|Perl: the Markov chain saw|
Actually... I downvote almost nothing, and never will. And I have not the time to carry a grudge, much less a vendetta, thank you much. Yet, I encourage all of you not to suppose, either that I seek “self-aggrandizement,” or that I raise this issue (yet again ...) merely to “counter negative-XP.” Believe it or not, I have a Rhett Butler attitude about that.
If I raise a question, I mean it quite seriously. Even though you might see me post here frequently, the vast majority of my use of this site is Super Search. I am not a god and therefore have (and seek) no access to the relevant statistics, but I do suspect that most non-newbie uses of this site are exactly the same. Therefore, it is all about the quality of the content, which is obvious-enough, but also about the information quality of . . . the content-peer-rating system! (Affectionately known as, “XP.”)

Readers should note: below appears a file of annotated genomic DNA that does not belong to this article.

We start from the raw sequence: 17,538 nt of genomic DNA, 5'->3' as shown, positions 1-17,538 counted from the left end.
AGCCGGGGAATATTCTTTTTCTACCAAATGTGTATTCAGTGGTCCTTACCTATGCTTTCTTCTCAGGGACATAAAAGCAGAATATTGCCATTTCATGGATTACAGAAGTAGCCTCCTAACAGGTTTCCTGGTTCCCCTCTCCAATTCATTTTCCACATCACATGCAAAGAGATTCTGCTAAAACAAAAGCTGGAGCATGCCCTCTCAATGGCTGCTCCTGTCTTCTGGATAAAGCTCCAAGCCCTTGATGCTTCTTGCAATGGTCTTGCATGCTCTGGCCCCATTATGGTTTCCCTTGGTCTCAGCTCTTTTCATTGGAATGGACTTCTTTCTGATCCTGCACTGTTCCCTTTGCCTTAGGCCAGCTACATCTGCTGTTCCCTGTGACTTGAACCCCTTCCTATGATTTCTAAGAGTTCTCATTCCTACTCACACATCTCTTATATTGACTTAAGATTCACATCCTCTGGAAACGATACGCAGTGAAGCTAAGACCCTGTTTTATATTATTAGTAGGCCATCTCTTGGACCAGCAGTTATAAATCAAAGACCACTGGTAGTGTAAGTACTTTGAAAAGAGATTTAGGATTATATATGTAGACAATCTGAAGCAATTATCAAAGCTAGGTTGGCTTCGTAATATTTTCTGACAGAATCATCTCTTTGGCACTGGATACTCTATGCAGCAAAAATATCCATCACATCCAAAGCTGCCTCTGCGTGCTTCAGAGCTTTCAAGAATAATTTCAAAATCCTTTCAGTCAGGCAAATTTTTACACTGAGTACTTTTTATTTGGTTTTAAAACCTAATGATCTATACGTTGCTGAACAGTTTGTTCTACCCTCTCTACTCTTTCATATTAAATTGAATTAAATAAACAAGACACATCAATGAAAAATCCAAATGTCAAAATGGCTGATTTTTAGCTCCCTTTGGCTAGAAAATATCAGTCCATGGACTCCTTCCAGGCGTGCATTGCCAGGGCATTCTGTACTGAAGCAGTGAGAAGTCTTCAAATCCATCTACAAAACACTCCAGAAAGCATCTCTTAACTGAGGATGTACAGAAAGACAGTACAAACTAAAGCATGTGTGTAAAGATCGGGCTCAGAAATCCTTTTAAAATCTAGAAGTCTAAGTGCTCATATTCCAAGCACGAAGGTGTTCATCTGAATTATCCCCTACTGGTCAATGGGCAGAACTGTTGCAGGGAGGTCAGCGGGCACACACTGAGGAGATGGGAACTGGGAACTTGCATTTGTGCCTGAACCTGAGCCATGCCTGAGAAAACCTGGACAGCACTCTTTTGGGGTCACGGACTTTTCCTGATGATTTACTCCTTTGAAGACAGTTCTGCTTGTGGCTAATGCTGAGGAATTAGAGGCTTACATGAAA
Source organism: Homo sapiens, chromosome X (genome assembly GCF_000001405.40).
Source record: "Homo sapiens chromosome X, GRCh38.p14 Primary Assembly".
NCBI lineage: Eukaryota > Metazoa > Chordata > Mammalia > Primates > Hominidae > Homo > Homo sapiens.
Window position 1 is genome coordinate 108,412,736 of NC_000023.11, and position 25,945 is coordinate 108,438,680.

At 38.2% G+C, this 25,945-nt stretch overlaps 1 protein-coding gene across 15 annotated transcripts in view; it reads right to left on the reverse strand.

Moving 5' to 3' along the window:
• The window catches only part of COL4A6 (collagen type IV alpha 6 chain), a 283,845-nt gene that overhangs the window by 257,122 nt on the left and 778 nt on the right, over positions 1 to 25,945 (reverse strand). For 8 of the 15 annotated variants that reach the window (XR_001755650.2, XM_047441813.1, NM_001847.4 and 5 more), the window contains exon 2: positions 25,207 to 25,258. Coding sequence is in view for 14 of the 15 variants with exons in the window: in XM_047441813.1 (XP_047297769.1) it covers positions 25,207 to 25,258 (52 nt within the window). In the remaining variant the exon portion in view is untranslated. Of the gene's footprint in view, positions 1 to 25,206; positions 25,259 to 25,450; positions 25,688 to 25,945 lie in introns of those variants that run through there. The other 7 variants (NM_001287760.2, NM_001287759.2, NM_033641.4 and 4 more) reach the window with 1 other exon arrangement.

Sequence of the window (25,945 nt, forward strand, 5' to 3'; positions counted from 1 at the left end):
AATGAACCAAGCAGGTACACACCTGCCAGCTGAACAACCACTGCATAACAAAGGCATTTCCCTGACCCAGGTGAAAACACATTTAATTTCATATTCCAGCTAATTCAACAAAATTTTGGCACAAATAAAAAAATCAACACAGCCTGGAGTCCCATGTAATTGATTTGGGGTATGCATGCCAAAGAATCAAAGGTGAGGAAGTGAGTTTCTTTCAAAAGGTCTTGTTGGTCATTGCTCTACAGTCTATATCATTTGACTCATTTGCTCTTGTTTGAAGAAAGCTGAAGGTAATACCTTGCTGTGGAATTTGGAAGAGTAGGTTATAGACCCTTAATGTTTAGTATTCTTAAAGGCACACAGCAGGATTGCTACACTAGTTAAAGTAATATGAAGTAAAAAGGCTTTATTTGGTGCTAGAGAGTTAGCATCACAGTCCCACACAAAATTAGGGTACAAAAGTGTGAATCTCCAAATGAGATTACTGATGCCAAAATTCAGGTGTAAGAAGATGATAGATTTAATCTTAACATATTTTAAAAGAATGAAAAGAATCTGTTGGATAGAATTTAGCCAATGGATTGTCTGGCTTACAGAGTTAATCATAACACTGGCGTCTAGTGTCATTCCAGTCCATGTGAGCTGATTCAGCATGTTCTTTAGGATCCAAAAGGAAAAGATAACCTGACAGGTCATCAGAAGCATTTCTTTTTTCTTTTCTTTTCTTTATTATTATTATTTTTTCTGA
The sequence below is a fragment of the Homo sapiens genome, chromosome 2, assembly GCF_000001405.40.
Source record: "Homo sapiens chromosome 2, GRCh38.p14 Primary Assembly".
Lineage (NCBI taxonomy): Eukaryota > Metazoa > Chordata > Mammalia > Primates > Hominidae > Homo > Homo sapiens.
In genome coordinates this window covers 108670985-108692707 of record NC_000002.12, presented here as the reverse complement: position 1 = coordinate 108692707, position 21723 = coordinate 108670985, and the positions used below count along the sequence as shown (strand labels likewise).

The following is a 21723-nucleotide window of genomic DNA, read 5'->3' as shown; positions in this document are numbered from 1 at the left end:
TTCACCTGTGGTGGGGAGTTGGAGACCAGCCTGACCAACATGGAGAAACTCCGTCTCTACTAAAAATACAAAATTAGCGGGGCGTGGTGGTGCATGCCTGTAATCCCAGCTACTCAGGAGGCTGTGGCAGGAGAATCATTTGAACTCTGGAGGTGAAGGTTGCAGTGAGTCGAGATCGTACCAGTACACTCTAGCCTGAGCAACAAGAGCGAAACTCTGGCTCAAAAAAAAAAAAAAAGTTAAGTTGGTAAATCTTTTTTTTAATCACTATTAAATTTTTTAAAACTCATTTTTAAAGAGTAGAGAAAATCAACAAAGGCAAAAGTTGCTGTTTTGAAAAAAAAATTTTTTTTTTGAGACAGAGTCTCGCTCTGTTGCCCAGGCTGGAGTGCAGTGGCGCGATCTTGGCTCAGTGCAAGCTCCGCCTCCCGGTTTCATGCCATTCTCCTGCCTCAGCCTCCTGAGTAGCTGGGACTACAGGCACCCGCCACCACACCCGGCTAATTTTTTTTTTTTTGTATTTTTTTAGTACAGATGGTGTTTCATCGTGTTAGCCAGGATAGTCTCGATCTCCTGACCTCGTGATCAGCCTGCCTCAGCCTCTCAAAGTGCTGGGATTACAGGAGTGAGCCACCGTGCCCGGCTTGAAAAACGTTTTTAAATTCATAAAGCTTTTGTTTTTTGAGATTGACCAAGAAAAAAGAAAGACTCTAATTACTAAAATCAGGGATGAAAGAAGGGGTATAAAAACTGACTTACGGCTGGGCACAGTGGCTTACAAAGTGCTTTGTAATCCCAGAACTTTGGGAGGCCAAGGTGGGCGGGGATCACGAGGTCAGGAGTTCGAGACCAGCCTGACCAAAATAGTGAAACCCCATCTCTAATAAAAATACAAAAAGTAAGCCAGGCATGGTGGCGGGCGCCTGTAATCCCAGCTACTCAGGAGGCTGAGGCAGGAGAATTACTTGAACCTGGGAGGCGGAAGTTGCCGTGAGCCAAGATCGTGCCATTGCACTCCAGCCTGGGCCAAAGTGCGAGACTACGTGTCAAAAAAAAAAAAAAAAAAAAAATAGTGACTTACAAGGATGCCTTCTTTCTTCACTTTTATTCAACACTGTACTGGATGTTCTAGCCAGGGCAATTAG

Think outside the box. To status-conscious frequenters, ratings are a way to rise to the Papacy. But, to those who search, they are a way to sift the wheat from the chaff.
When I very-badly need to know something, I search here. Don’t go anywhere else WRT Perl. When I perform a search on any topic, I don’t merely want to see what “hits” on this-or-that keyword. (Google alone tells me that much... and Google knows nothing-at-all about Perl or anything else that it presumes to index.) No, I want to know what posts the peers on this site considered, at that time, to be the “best ones.” Those are the ones that, by far, are most likely to quickly give me the answers that I seek. However, I am somewhat stymied in this, because I can only see the sum of the votes. A really-good but unpopular-to-some post could attract 5 upvotes and 5 downvotes and wind up ... zero. “Off my radar,” even though the upvotes are really what I want to zero-in on as an indicator of the thread’s actual information-value to me.
Need other examples? They’re very easy to find. On Facebook, you can “like” something, but you can’t snub it. But, why? I suggest that the answer just might boil down to this:
In reply to Re^2: (Toward a better PerlMonks) Who do we serve, and why, and how can we do it better?